The Trail to True Grit

Southern Utah desert country

Southern Utah desert country

A ride report by Bullet.

A few months back I had the wild notion that I should do a 50-mile mountain bike race. Now that may not be such a wild notion for many. Let me put it into perspective for you. A few years ago I found that I had been swallowed up by “life” and, forgetting what living really was, had drifted from a very active lifestyle in the outdoors. Family life and a career seemed to engulf my existence. I was run down and tired most of the time. Then a couple years ago my son announced he wanted to join the high school mountain biking team.

After a little reluctance on my part we dusted off what once were some pretty nice bikes—twenty years ago. We went out for a ride on a trail I used to ride weekly. I now understand how middle-aged guys have heart attacks. Within the first 100 yards I thought my heart was going to rip through my chest. It was then that I realized I had not been on my bike in nearly 10 years. A career working with motorcycles had made it easy for me to give up the pedals for a throttle and my waistline was proof of that.

I’ll cut to the chase here. I was determined to get back into riding condition. At this point every ride was a cruel punishment filled with embarrassment and physical agony. But I loved the trails. I loved being out there with my son and the memory of what mountain biking once was for me kept me going.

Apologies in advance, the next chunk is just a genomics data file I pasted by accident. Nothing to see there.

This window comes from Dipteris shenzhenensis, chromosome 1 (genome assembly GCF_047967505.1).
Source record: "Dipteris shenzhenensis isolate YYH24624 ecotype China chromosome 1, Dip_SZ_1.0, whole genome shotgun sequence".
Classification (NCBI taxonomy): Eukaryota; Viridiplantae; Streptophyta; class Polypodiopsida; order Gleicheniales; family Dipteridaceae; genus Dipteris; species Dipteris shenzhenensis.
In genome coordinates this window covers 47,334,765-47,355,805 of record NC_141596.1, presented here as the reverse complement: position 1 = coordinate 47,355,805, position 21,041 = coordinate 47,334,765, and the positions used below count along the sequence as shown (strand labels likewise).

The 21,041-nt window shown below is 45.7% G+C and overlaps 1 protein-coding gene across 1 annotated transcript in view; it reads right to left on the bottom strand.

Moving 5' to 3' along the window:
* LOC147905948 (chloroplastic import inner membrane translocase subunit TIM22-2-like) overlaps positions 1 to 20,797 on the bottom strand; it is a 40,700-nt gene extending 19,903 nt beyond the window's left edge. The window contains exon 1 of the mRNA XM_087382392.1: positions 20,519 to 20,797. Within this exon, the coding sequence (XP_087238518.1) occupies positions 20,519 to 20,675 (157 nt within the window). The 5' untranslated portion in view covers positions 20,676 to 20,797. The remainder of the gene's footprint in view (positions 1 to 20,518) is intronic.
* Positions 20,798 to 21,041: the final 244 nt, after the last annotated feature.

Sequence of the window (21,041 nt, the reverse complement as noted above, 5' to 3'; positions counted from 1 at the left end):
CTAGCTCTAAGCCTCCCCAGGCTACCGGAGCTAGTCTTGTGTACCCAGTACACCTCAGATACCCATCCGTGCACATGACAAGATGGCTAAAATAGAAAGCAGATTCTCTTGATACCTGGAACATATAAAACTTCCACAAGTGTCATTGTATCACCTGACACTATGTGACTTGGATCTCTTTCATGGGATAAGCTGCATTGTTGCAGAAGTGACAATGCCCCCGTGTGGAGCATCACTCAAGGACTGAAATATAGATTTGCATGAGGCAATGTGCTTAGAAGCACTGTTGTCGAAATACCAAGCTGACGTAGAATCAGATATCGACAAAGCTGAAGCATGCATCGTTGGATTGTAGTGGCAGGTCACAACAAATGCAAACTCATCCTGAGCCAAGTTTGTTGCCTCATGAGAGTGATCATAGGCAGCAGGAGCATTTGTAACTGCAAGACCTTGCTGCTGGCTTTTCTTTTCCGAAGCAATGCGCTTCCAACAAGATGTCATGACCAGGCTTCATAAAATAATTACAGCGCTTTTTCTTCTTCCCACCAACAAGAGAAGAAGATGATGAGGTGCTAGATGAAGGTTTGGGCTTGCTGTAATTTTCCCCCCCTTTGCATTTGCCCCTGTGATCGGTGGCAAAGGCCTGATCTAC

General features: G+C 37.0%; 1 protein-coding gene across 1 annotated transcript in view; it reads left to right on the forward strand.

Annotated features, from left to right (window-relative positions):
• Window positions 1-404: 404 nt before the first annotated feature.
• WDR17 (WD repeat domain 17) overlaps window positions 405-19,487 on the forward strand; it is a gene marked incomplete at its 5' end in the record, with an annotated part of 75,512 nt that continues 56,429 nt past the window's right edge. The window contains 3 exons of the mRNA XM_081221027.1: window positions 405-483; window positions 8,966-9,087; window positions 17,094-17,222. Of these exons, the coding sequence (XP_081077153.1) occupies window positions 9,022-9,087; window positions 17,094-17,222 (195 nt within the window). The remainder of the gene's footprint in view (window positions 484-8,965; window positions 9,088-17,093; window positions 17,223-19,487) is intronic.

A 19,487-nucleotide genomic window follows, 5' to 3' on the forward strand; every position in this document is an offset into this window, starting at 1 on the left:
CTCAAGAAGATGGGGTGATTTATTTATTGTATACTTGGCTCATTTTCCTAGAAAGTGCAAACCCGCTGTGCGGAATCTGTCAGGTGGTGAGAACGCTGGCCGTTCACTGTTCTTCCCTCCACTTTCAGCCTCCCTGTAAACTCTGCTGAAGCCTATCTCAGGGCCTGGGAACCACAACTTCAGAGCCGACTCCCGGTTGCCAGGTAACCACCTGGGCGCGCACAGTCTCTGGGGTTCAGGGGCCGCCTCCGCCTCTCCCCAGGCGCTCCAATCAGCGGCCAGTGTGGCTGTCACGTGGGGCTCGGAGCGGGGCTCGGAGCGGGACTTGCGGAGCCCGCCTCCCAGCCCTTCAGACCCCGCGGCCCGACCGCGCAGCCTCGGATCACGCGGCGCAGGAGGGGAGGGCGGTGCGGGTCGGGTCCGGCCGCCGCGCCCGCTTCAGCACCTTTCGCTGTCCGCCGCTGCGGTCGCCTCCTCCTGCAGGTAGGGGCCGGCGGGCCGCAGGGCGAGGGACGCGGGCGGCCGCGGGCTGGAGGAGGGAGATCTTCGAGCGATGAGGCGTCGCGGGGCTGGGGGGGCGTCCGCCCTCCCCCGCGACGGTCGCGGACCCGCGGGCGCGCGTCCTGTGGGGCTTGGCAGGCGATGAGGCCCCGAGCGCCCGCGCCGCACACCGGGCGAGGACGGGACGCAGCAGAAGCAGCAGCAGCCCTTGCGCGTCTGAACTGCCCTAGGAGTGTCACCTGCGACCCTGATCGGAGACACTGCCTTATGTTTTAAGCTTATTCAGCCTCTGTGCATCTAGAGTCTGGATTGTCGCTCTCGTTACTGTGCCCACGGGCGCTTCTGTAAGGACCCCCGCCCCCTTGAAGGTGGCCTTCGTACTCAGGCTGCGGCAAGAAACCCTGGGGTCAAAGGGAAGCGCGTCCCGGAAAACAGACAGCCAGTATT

Year two with the mountain biking team came along and I volunteered to help out on the training rides. My area of expertise was bringing up the rear, of the slow group, who were all faster than me. More embarrassment and physical anguish. But I stuck with it and could feel the old legs slowly reviving. I did my best to encourage kids that may be struggling on a particular ride but more often than not I would top a hill, being the last one to arrive, because that was my job you know, to find a group of teens cheering for me because I made it. Maybe they were cheering because now that the old fat guy was there and not dying on the side of the trail, they could get back to riding. Either way it made me feel good.